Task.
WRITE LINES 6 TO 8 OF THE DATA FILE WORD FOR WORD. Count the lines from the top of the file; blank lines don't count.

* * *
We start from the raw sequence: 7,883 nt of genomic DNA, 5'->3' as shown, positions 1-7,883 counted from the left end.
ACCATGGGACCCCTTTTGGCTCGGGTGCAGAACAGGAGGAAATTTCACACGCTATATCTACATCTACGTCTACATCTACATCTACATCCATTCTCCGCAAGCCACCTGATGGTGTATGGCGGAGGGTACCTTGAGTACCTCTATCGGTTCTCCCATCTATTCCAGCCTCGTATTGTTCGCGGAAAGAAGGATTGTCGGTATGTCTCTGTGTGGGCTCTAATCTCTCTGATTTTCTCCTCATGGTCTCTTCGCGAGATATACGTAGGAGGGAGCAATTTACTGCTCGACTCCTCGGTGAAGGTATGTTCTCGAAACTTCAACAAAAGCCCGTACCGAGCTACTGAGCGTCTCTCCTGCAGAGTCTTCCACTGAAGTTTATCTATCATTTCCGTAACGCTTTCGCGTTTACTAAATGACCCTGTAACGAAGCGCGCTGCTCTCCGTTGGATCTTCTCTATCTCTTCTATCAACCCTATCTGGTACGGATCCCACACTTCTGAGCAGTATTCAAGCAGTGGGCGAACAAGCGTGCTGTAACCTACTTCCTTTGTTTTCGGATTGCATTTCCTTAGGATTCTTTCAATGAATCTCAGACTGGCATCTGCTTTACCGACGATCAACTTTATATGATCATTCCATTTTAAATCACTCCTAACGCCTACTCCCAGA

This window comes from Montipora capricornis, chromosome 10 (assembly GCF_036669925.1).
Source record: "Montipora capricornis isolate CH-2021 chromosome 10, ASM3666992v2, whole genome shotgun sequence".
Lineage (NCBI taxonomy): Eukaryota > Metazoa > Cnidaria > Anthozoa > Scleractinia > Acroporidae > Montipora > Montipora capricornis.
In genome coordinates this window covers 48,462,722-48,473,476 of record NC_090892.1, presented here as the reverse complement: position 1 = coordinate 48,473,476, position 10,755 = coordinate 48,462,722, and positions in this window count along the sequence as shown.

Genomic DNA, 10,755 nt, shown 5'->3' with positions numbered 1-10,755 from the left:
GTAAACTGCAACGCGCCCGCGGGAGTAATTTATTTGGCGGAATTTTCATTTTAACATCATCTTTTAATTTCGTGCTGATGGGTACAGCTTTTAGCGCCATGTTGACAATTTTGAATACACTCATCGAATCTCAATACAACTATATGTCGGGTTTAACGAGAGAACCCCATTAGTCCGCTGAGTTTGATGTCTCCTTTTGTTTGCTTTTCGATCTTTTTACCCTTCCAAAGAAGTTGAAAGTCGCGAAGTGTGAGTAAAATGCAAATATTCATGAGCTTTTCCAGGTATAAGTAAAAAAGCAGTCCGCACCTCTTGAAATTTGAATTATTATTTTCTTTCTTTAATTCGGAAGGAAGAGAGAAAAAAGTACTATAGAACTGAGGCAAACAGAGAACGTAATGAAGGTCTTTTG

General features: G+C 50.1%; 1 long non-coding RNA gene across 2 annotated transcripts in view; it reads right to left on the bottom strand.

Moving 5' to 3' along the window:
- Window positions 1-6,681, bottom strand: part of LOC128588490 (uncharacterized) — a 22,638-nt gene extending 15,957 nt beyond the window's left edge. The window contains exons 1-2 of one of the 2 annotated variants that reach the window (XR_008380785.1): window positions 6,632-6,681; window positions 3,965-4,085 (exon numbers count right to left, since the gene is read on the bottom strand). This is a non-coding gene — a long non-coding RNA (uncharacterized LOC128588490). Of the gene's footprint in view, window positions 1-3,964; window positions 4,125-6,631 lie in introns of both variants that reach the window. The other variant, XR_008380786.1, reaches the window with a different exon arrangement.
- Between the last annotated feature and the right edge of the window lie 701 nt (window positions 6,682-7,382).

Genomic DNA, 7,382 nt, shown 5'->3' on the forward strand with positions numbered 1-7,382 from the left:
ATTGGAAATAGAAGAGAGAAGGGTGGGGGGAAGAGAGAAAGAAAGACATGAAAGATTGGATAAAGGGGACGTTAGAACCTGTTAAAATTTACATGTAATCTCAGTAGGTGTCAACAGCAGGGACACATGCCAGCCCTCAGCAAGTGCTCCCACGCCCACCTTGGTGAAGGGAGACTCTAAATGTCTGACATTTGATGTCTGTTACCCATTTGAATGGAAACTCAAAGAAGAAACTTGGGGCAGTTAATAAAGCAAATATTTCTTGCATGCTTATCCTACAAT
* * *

In genome coordinates this window covers 48,462,722-48,473,476 of record NC_090892.1, presented here as the reverse complement: position 1 = coordinate 48,473,476, position 10,755 = coordinate 48,462,722, and positions in this window count along the sequence as shown.

Genomic DNA, 10,755 nt, shown 5'->3' with positions numbered 1-10,755 from the left:
GTAAACTGCAACGCGCCCGCGGGAGTAATTTATTTGGCGGAATTTTCATTTTAACATCATCTTTTAATTTCGTGCTGATGGGTACAGCTTTTAGCGCCATGTTGACAATTTTGAATACACTCATCGAATCTCAATACAACTATATGTCGGGTTTAACGAGAGAACCCCATTAGTCCGCTGAGTTTGATGTCTCCTTTTGTTTGCTTTTCGATCTTTTTACCCTTCCAAAGAAGTTGAAAGTCGCGAAGTGTGAGTAAAATGCAAATATTCATGAGCTTTTCCAGGTATAAGTAAAAAAGCAGTCCGCACCTCTTGAAATTTGAATTATTATTTTCTTTCTTTAATTCGGAAGGAAGAGAGAAAAAAGTACTATAGAACTGAGGCAAACAGAGAACGTAATGAAGGTCTTTTG